Below is the essay Brave Writer alum Ben Whipker wrote in our 2014 College Admissions Essay online class. Ben was accepted to and is studying at the Rochester Institute of Technology, with an intended major in manufacturing engineering technology. Way to go, Ben!
It’s the middle of the night. Most houses in my neighborhood are quiet with sleeping inhabitants, but not mine. From my room comes a mechanical whirring, like the combination of a fax machine and a dial tone. It comes from my 3D printers.
I started my journey through 3D printing when my mom showed me an article about them. She thought it would be cool if I built one. I agreed. We decided on the terms: she would pay for my parts if I could build one without a kit. That worked for me because all the kits were poorly designed and overpriced.
Over the next few weeks, I spent all my free time searching different open-source printer designs. I wanted to find one that balanced print size, affordability, print quality, and building documentation. The 3D printers I looked at weren’t comparable to the paper printers sold at an office-supply store. There was no fancy plastic shell to cover the mechanical parts, and no technical help line. I created parts lists by looking at other makers’ pictures of different designs. I finally settled on a printer design called a Prusa because it had some documentation, and because most of the sites I visited recommended it for a beginner. I started ordering parts right away!
It was as if Christmas had taken over the month of March. I was receiving packages from China, Germany, the Czech Republic, Canada, France, and the UK. Each one contained another component for my printer. As I opened each package, I tried to guess where each part might fit. Instructions aren’t always easily available with emerging technology, and 3D printing is no different. After all my pieces arrived, I laid my pieces across the kitchen table and started building.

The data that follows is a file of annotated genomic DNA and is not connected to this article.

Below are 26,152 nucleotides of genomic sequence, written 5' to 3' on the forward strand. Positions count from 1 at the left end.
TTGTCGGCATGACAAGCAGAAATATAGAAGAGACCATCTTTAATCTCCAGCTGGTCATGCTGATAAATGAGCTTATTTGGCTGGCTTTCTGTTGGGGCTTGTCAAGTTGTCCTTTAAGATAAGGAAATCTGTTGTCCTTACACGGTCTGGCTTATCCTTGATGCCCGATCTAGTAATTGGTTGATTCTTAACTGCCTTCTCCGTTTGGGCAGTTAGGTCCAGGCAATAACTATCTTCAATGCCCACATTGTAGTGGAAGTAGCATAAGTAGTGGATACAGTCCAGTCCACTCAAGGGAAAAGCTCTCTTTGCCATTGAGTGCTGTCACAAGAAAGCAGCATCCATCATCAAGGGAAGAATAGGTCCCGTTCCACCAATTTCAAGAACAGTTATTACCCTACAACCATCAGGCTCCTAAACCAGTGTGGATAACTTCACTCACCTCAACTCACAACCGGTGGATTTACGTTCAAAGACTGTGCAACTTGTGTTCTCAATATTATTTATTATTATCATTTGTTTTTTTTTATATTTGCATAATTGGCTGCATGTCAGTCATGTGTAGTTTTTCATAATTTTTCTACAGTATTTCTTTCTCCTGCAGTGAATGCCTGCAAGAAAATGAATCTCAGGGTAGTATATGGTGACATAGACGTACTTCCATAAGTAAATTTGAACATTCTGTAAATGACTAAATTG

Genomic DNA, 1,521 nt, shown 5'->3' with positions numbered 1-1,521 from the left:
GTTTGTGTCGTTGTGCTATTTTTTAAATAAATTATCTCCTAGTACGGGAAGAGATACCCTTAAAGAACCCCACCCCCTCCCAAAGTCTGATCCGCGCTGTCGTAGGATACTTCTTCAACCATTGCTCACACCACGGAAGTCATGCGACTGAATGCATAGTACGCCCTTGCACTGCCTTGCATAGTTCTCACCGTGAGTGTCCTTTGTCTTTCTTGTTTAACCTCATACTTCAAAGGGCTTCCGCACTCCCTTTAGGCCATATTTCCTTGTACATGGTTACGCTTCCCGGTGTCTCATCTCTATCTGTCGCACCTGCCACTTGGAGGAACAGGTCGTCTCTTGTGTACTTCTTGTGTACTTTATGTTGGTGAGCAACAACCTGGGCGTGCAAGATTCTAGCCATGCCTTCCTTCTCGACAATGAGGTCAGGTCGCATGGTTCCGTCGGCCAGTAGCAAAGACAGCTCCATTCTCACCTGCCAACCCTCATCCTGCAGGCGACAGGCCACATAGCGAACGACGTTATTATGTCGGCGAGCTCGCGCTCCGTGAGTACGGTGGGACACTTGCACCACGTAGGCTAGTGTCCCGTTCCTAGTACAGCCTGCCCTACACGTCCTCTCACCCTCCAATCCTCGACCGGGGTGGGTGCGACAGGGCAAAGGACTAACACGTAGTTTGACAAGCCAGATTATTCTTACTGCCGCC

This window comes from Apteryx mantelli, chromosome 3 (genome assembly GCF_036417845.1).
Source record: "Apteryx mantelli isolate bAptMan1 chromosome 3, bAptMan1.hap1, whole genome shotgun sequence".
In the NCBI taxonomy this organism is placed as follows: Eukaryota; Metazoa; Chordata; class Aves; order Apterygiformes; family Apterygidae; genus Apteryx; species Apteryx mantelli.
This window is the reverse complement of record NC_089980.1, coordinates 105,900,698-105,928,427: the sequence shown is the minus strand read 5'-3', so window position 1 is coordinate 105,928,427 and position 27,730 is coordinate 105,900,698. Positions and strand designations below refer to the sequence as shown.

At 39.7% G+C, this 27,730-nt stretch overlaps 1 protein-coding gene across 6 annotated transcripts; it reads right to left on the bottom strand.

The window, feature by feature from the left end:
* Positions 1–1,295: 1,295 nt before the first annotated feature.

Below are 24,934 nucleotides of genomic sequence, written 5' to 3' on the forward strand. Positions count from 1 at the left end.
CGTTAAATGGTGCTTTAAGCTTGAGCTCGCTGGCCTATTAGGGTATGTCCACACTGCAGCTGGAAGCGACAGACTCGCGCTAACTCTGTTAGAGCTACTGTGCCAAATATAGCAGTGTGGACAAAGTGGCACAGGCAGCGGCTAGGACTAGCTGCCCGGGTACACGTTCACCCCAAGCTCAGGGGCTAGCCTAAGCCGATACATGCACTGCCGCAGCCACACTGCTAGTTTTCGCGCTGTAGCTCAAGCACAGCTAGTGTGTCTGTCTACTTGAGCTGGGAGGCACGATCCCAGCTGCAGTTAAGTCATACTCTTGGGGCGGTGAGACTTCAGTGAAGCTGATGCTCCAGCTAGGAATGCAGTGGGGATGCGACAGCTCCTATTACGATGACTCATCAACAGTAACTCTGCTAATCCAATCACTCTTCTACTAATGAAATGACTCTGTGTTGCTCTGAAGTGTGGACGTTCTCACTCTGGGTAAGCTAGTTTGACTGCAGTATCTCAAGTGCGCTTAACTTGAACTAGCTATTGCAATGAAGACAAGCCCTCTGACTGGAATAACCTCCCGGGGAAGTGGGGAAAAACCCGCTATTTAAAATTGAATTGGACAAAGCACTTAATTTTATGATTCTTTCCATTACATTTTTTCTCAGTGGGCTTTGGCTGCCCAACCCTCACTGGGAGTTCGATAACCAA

I encountered problem after problem. I found that many of my parts were designed for other printers or for modifications incompatible with my other parts. Some screws were in metric, whereas others were imperial. For weeks, my nights consisted of hours of scouring hidden forum posts, hoping to find someone else with a problem remotely similar to mine. I would read their solutions and form my own ideas customized for my printer’s problems. Lather, rinse, and repeat.
Finally, I was ready to heat the printer up and try printing. It was about midnight on a Saturday. I’d spent the whole day fixing small problems here and there on the printer. This bolt was too loose or that piece was upside down. They were minor problems, but they were still important. Months of problem solving had taught me more than just the specific answers I searched for at the time. I had many pieces of knowledge. I knew how to connect the printer, set up the software, and set the optimal temperature. As the nozzle warmed up, a string of plastic started to slowly emerge from the tip. I felt a rush of excitement as the first sign of my working printer flowed before my eyes.
I have printed phone cases, vases, robot parts and lots of sea turtles. What fascinates me is that to create the perfect print requires solving a giant puzzle. The smallest detail can affect print quality. If the print bed is a fraction of a millimeter higher on one side the print will lift off of the bed while printing. Red and blue filament require low melting temperatures compared to green and black filament. Motors mounted near the power supply do not work as expected. Even having the air conditioner fan turn on at the wrong time impacts the print. These details absorb my mind day in and day out. I know that even if my first fifty ideas don’t work, I just need to think of the fifty-first, because that might be the answer that changes everything. And, if I get all the components just right, the print will be beautiful.